Going green – GoodWeave Runners & Rugs

We were recently asked if we sold “ethically made stair runners”, which got us musing as to how a runner could be ethically produced.  We do sell carpet binding (Easy Bind), which is ideal for making your own runners and rugs and is excellent for using up remnant carpet or cut-offs from wider broadloom carpets – sounds environmentally friendly but not exactly ethical…


Easybind from Carpetrunners

Easy bind is a smart and secure way to bind a stair runner


    So, then we turned the question around and wondered what could be “unethical” about a runner; having done a few Google searches we came across Goodweave and the whole issue of illegal child labour and exploiting children – a big problem in the rug  industry, so it seems.

    On the Goodweave website there are case studies of children found working on the looms – it is a complete eye-opener! Dirty kids, less than ten years old with expressionless faces working flat out in a workshop – hand-weaving rugs for export to the West.  Evidently, the workshop owners like using children because they have small, nimble fingers – ideal for making intricate rugs and fast.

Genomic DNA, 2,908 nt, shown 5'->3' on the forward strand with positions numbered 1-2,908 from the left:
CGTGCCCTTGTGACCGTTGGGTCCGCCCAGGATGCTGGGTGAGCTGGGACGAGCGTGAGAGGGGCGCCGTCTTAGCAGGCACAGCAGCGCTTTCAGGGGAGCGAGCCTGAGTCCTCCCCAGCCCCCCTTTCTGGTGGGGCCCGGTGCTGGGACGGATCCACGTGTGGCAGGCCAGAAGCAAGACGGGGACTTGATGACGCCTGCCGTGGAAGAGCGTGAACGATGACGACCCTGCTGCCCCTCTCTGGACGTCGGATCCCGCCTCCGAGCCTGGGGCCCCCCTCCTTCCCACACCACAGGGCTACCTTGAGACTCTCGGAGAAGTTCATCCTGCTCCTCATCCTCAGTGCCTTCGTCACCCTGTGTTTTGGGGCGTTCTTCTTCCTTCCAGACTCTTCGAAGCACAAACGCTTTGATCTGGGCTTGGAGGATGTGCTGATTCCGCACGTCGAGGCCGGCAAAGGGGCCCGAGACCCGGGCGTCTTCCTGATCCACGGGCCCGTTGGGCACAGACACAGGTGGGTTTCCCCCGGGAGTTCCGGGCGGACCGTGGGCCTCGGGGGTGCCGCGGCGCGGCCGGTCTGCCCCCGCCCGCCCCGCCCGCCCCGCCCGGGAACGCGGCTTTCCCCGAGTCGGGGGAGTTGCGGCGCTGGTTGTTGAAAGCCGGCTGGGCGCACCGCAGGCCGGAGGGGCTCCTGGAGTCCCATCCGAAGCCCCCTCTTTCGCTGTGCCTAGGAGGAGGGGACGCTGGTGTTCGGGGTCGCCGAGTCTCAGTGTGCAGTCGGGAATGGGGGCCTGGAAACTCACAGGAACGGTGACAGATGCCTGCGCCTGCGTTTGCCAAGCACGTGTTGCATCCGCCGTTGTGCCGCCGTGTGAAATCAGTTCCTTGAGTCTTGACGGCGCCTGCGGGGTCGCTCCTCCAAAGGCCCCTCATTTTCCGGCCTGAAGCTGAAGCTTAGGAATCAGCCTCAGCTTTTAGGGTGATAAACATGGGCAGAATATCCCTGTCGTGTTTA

These children just know work – it seems that childhood does not apply to them as many are working nowhere near their homes, often hundreds of miles from their villages and families.   Despite employing children under 14 being illegal in countries such as India and Nepal, the practice is evidently widespread.  Worst still, many of the children are sold into bonded labour, i.e. slavery, so many don’t even get paid and are unable to escape.


GoodWeave labelling scheme

GoodWeave rug label denotes no child labour

    The Goodweave organisation is an international not-for-profit organisation which runs a labelling scheme for rugs – basically, if a rug has a Goodweave label on the back of it, it means that it has not been made by children.  The organisation employs inspectors, who carry out random inspections of the premises of the signed-up producers and if the producer abides by the rules they are allowed to sell their rugs with a numbered Goodweave label on the reverse.  The producers contribute to a fund, as do Western importers, and the money raised pays for the rescue of children found working on the looms, their education and financial support for their community to try and ensure more children do not suffer the same way.

    So, if you are looking to buy a rug or runner in the UK and want to be sure you are not guilty of having exploited a child in the process I suggest you visit the Talking Rugs website. The site lists retailers who sell Goodweave labelled rugs and runners.  Unfortunately, none of the big chain stores are listed – perhaps they don’t know what ethical means either.